Your qualifications

Sounds simple? If I was a CFP, I’d tell everyone at every opportunity! Why not advertise the fact that you are part of a highly qualified cohort? Prospective clients will value the fact that you are investing in yourself and are willing to keep learning in order to stay at the frontier of providing the very best financial advice. It will also help you to achieve high levels of trust among clients.

 

There are of course many more ways of building trust; advertising any awards that you win, communicating your opinions with your clients via newsletters and being active on social media. Hopefully the ideas above will give you a few pointers as to how you can continue to build trust with your clients and prospective clients.

The importance of structures in a family advice business

I became aware quite recently of a family business, thankfully not in the financial advice space, that had failed. Their products were excellent, their target market was big and while there were some competitors, they weren’t a huge threat in reality. This business should have succeeded but didn’t.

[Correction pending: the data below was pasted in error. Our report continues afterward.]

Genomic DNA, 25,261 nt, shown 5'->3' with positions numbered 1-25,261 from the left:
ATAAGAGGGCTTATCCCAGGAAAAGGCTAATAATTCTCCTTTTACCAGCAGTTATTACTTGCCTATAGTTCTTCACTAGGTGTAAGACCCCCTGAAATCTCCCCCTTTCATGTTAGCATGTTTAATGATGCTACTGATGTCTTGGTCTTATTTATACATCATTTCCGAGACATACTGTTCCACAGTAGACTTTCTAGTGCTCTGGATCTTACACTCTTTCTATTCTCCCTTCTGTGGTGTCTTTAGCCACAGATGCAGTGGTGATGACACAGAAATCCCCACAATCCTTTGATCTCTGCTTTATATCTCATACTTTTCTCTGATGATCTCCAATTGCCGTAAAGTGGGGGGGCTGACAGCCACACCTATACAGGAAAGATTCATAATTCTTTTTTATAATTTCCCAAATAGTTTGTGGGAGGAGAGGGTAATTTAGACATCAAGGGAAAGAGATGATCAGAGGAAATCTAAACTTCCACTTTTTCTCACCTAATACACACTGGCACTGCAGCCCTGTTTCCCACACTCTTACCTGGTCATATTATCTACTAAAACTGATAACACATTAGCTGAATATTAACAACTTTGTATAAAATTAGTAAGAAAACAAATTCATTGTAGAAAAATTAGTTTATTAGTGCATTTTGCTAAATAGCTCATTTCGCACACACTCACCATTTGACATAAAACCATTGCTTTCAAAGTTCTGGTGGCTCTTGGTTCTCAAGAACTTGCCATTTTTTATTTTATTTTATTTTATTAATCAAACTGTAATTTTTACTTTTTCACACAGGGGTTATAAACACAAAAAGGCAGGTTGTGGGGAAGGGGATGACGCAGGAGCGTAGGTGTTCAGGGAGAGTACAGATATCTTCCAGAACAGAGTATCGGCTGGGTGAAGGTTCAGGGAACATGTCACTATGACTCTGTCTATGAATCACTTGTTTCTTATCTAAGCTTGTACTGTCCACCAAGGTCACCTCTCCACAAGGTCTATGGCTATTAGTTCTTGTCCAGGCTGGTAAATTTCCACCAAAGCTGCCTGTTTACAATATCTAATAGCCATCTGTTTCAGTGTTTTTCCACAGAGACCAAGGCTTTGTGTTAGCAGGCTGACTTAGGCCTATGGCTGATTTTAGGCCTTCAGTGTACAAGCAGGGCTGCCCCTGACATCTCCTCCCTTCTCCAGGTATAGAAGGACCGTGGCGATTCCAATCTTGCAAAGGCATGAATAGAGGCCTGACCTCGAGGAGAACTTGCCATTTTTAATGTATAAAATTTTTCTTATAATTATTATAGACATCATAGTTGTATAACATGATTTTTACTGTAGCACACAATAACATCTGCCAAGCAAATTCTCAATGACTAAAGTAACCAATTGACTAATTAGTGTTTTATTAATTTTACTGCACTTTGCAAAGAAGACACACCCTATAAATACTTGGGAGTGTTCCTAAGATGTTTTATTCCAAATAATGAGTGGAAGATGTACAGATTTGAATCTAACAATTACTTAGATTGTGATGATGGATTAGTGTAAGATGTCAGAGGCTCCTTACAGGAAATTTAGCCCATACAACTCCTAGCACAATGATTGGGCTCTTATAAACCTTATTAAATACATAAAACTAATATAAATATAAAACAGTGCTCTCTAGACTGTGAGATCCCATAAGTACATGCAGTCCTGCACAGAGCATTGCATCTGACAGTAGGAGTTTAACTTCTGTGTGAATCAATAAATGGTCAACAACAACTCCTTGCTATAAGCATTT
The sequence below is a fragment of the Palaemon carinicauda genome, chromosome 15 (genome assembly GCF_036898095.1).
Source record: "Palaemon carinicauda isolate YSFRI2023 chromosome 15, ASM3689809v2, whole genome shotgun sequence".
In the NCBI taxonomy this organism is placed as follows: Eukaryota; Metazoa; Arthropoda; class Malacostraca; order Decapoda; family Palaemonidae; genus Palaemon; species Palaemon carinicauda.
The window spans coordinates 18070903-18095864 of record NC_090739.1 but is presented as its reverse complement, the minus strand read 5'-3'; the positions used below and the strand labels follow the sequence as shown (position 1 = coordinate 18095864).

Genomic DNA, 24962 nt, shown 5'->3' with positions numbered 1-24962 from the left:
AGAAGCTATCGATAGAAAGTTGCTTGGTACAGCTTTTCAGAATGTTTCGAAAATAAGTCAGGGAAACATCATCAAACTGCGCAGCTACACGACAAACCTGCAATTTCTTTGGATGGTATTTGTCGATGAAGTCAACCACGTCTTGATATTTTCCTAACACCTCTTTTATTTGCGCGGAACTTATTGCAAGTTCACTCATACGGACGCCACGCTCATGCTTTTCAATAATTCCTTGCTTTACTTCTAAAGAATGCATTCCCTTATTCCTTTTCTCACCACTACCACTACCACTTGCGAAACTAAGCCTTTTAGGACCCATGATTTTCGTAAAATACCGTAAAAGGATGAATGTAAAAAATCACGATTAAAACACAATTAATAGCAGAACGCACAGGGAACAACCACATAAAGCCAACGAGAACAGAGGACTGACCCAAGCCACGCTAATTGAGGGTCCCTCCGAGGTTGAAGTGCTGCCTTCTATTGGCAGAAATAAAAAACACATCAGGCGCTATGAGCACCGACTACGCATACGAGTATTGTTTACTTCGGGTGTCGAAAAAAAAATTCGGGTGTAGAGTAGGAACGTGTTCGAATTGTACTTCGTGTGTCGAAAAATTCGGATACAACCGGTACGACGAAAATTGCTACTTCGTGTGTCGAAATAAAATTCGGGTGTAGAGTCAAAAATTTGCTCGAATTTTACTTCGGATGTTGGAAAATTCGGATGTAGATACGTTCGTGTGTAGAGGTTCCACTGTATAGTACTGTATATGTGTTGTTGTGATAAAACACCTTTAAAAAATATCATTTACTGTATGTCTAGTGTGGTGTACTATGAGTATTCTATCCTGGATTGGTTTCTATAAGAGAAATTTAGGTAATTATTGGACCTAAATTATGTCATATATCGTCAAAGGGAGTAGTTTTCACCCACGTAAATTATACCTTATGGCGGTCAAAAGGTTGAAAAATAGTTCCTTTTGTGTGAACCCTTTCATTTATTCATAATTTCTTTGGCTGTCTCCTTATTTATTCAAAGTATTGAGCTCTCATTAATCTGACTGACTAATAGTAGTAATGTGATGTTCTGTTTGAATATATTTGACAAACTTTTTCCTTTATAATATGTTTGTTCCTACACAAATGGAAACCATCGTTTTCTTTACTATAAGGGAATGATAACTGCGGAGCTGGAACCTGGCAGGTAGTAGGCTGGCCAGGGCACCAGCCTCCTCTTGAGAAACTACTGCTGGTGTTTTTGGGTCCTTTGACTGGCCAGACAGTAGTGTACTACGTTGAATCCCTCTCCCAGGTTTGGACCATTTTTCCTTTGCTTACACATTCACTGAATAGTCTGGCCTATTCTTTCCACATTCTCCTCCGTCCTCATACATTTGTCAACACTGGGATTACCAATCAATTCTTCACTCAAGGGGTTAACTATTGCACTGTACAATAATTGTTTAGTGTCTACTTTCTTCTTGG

I was very fortunate to be given a candid review of why the business failed by one of the leaders of the business. As we peeled away where things went wrong, it became clear that a lack of structure in some key areas sat at the heart of this failure.

Here’s what I learned about what went wrong in this family retail business and how these mistakes can be avoided in family financial advice businesses.

 

Family businesses can be too informal

I see this quite frequently. Usually it’s a father who has been a financial adviser for many years. He is delighted then when his son(s) and/or daughter(s) come into the business. This happens quite informally – it might start with some summer work, in some cases it’s a case of “come in and give it a try and see if you like it” – always very well-intentioned on all sides. This then turns into something permanent and the business motors on, now with a parent and children involved. It all sounds good so far!